Inbound & Digital Marketing Blog

Website Redesign Real World Case Study

October 15, 2015, Clarke Bishop

We’ve just redesigned our website. Go ahead and take a look at inboundteam.com.

At the risk of losing my membership in the secret inbound marketing society, I’m going to expose the entire beautiful and sometimes ugly process.

Website Redesign Real World Case Study

When is it time for a redesign?

Clients frequently ask, “How do you know it’s time to redesign your website?”

Here’s the quick answer. If it’s over a year old, it’s time for a review.

Web trends and requirements change very quickly.

  • Who knew a few years ago that over half your Internet traffic would now come from smartphones and you’d have to have a mobile-friendly responsive site?
  • Who knew that longer scrolling pages would become the trend and that ideas like, “above the fold” would become obsolete?
  • Who knew that websites would need to have much less text and much more compelling images?

Buyers that use smartphones have caused much of the required changes. If one thing's certain, it’s that technology will keep disrupting business!

Website Updates—How Often?

Another common question is, “How often should you change your site?”

The answer? Continuously.

Sorry if that sounds like too much work. It’s still the truth even if it is a lot of work.

If you want to get results from inbound marketing, you have to consistently improve your inbound marketing engine. Website content and design. Lead-generating landing pages. Keywords. Blog articles. Calls to Action. All of these age and have to be updated.

Website Improvement Process

Each page of your website should be a mini-salesperson. Don’t make the mistake of neglecting any high-traffic pages.

For each and every page, know why the page is there and what next step you want the visitor to take.

  • Which persona are you writing for?
  • How do you want to position your company?
  • What’s the message/story?
  • What do you want the visitor to do?

Step-by-Step Redesign Example

For the Inbound Team home page, here were our objectives:

  • Which persona: CEO Charlie. Charlie is our ideal client. He’s the CEO of a growing company with at least $5M in revenue. Having predictable sales growth is a critical priority.

  • Positioning: Too many inbound agencies look and feel the same. We are actually a little odd in that we have a lot of business creativity. Even though all inbound marketing agencies use similar tactics, it’s the way you combine all the tactics that matters—that’s where we shine.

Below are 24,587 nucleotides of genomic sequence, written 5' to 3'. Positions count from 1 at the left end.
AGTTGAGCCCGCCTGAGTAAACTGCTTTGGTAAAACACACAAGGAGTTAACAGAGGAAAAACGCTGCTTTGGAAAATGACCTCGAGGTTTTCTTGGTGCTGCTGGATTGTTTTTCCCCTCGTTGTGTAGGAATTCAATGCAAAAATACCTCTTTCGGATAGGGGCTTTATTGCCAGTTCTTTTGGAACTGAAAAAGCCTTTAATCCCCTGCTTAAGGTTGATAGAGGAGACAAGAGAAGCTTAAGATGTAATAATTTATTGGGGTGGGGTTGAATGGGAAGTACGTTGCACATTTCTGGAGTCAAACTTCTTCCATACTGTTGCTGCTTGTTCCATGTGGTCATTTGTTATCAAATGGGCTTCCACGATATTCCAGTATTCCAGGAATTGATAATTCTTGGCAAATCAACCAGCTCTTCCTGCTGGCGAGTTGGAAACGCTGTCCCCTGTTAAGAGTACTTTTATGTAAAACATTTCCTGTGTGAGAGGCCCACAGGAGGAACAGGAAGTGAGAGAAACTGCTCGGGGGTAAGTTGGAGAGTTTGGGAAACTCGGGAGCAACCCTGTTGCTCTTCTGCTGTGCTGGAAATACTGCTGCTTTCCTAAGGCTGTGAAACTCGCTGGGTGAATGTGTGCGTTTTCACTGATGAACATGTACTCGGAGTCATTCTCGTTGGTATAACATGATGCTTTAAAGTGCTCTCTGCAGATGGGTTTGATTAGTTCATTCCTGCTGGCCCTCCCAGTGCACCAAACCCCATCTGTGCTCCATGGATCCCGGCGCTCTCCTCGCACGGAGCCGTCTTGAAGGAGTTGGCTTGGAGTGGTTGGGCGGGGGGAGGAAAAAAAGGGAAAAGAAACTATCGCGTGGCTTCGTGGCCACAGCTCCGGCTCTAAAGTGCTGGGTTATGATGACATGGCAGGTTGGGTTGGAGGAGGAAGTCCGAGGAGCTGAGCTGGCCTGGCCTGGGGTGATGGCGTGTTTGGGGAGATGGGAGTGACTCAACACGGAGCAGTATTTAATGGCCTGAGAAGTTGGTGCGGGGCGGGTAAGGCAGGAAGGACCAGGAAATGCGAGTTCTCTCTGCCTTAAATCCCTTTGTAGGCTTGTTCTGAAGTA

• Message/Story: Many CEOs don’t fully see the magnitude of the threat (and opportunity) caused by digital disruption and a changed buying process. You can either get ahead of the competition now, at a critical moment, or fall behind.

    Our key messages are:
    • Jump the Competition with an Inbound Marketing Engine
    • Buyers Have Changed. Either adapt or lose out to your competitors.

  • Desired Action: We want visitors to first be curious and intrigued with our company. If they are interested and want to learn more, they can:

Why the Retro Images?

Our idea was that the retro images would accentuate how much the world has changed. And, they would be interesting and different.

I do think the images are interesting and different. Still, we’ve gotten some feedback that we may have gone too far and that the images are from too long ago. This could erode our position as thought leaders. What do you think?

We're thinking of changing out the images already. See what I mean about continuously updating your website?

What’s Next?

We had a bunch of great ideas we had to drop for now. Especially with inbound marketing, it’s better to get something done fast and make it better over time.

We have plans for some better images, for a blog preview on the home page, changing the navigation, and for further improving the design.

Even though we were primarily focused on the home page, we uncovered several weaknesses in other pages. Yet more items we need to work on and continuously improve.

Please leave a comment and let me know what you think of our new site. Really! Do it now.

Takeaways

  • If your home page is more than one year old, it may need a makeover. At least be sure to give it a full review and identify any weaknesses.
  • Have clear objectives for each and every page on your website.
  • Always be looking for potential improvements and keep a list of improvement actions for each page.

If you’re thinking about what’s missing on your website, schedule a free Lead Boost Review. We’ll include a review of your home page.

Schedule Lead Boost Review

Topics: Inbound Marketing

CEO's 2016 Guide to Marketing

Recent Posts